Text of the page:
We describe the coherent transfer of the orbital angular momentum of a photon to an atom in quantized units of ℏ, using a 2-photon stimulated Raman process with Laguerre-Gaussian beams to generate an atomic vortex state in a Bose-Einstein condensate (BEC) of sodium atoms. We show that the process is coherent by creating superpositions of different vortex states, where the relative phase between the states is determined by the relative phases of the optical fields. We use this technique to generate circular flow of a BEC confined in a toriodal shaped trap. We measure that the flow of atoms persists for up to 10 seconds, which we interpret as the first evidence of persistent currents in a superfluid Bose gas.
Quantum turbulence is recently one of the most important topics in low temperature physics. Physics of quantum turbulence and quantized vortices have been studied chiefly in superfluid helium. The realization of atomic Bose-Einstein condensation has allowed us to study quantized vortives in the fascinating systems too. Generally there are two kinds of cooperative phenomena comprised of quantized vortices, from the research history of superfluid helium. Lots of studies in atomic Bose-Einstein condensates (BECs) are devoted mainly to the issues of vortex lattices under rotation. However, another important state on quantized vortices, namely quantum turbulence, has been never studied in atomic BECs. In this work, we address for the first time quantum turbulence in atomic BECs theoretically and numerically. After reviewing shortly the recent developments on quantum turbulecne, we propose how to make quantum turbulence in a trapped BEC by combining rotation around two axes, and confirm the Kolmogorov spectra by the Gross-Pitaevskii model.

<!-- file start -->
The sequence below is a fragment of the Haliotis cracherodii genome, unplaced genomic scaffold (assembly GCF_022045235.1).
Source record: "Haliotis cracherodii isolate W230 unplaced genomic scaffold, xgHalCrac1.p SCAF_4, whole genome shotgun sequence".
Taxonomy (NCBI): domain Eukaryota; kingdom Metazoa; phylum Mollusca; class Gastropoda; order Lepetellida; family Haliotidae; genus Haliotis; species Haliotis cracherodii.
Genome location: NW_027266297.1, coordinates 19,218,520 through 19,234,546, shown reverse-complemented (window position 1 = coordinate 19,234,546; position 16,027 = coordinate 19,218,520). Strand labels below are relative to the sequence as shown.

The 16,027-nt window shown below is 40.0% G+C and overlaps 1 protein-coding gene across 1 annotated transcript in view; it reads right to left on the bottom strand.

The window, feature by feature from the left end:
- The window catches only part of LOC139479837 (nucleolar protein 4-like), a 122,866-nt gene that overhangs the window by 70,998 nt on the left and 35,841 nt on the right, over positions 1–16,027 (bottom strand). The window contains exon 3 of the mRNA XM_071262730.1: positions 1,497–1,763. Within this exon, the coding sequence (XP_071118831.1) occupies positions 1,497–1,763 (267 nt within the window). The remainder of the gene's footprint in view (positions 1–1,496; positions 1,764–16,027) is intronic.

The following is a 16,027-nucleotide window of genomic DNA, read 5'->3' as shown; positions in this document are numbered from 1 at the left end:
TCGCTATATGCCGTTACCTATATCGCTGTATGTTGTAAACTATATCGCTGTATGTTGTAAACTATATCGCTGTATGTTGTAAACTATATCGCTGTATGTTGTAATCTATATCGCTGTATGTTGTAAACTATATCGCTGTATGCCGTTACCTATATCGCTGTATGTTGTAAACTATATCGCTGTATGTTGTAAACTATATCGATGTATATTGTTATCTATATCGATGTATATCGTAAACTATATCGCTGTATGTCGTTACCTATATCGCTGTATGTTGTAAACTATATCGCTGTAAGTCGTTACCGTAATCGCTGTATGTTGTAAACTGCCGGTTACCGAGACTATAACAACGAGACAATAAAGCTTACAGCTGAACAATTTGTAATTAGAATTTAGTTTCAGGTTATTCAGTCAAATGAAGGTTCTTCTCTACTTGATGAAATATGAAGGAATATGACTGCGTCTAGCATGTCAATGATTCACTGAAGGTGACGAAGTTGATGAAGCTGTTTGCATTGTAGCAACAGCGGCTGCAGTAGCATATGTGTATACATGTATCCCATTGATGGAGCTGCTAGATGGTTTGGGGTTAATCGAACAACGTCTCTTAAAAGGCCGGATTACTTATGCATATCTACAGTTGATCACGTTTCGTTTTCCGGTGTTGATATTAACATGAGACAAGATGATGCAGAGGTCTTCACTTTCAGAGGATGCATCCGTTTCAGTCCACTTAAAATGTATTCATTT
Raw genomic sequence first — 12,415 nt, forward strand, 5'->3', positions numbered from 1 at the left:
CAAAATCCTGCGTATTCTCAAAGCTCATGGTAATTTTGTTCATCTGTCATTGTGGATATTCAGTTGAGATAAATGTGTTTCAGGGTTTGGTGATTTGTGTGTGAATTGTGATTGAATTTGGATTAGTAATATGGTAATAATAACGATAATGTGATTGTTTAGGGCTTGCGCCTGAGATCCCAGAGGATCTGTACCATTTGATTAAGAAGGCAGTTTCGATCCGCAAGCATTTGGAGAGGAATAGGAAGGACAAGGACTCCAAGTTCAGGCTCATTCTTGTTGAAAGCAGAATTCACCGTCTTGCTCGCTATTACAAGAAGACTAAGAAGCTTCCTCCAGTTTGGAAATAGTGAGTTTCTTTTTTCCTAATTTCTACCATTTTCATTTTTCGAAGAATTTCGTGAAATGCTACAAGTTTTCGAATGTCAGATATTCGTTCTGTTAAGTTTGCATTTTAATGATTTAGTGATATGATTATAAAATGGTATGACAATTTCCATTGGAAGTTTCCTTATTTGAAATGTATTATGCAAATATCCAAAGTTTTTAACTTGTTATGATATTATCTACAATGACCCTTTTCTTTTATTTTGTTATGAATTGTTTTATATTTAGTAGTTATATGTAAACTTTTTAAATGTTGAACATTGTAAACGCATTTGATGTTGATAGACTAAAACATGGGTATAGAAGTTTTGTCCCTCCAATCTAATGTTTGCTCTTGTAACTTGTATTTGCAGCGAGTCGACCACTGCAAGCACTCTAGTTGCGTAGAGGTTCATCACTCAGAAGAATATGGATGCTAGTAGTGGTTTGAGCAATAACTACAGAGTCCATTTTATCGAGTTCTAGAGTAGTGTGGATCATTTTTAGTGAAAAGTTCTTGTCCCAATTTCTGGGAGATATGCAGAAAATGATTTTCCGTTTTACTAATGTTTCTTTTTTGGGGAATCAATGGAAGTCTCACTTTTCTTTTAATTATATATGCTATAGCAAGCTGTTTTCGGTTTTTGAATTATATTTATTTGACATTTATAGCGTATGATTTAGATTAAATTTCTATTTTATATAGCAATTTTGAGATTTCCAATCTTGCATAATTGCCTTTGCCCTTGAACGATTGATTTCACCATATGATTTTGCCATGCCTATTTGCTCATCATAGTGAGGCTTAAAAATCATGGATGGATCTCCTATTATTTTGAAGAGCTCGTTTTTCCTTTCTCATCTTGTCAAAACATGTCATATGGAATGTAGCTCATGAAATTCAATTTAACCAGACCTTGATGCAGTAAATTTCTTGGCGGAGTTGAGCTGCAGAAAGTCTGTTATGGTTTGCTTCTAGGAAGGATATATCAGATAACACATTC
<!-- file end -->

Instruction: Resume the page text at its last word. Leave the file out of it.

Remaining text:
We present an introductory account of the dynamical and topological aspect for a polarization texture from several aspects. (i) We first give an elementary explanation for a description of polarization in terms of an evolutional equation of the Stokes parameters. This is carried out on the basis of para-axial approximation. (ii) We next consider a field dynamics of the Stokes vectors by using the Lagrangian for the two-component non-linear Schrödinger equation. This results in a form of hydro-dynamical theory of anisotropic fluid. This formulation is also based on the para-axial approximation. (iii) Finally we give a brief sketch for a trial to extend theory to the non-para-axial scheme.
We give a brief overview of the recent advances in nonlinear singular optics that studies the propagation and stability of optical vortices in nonlinear media, with the emphasis on the properties of vortex solitons and rotating azimuthons. In general, self-focusing nonlinearity generates the azimuthal instability of vortex beams, but it can support novel types of stable (or meta-stable) self-trapped beams with a finite angular momentum, such as ring-like necklace beams and soliton clusters. In particular, we describe azimuthons and multi-vortex solitons which provide the generalization of the Laguerre-Gaussian and Hermite-Gaussian optical beams and demonstrate that many of such vortex-carrying beams can be stabilized in the media with nonlocal nonlinear response.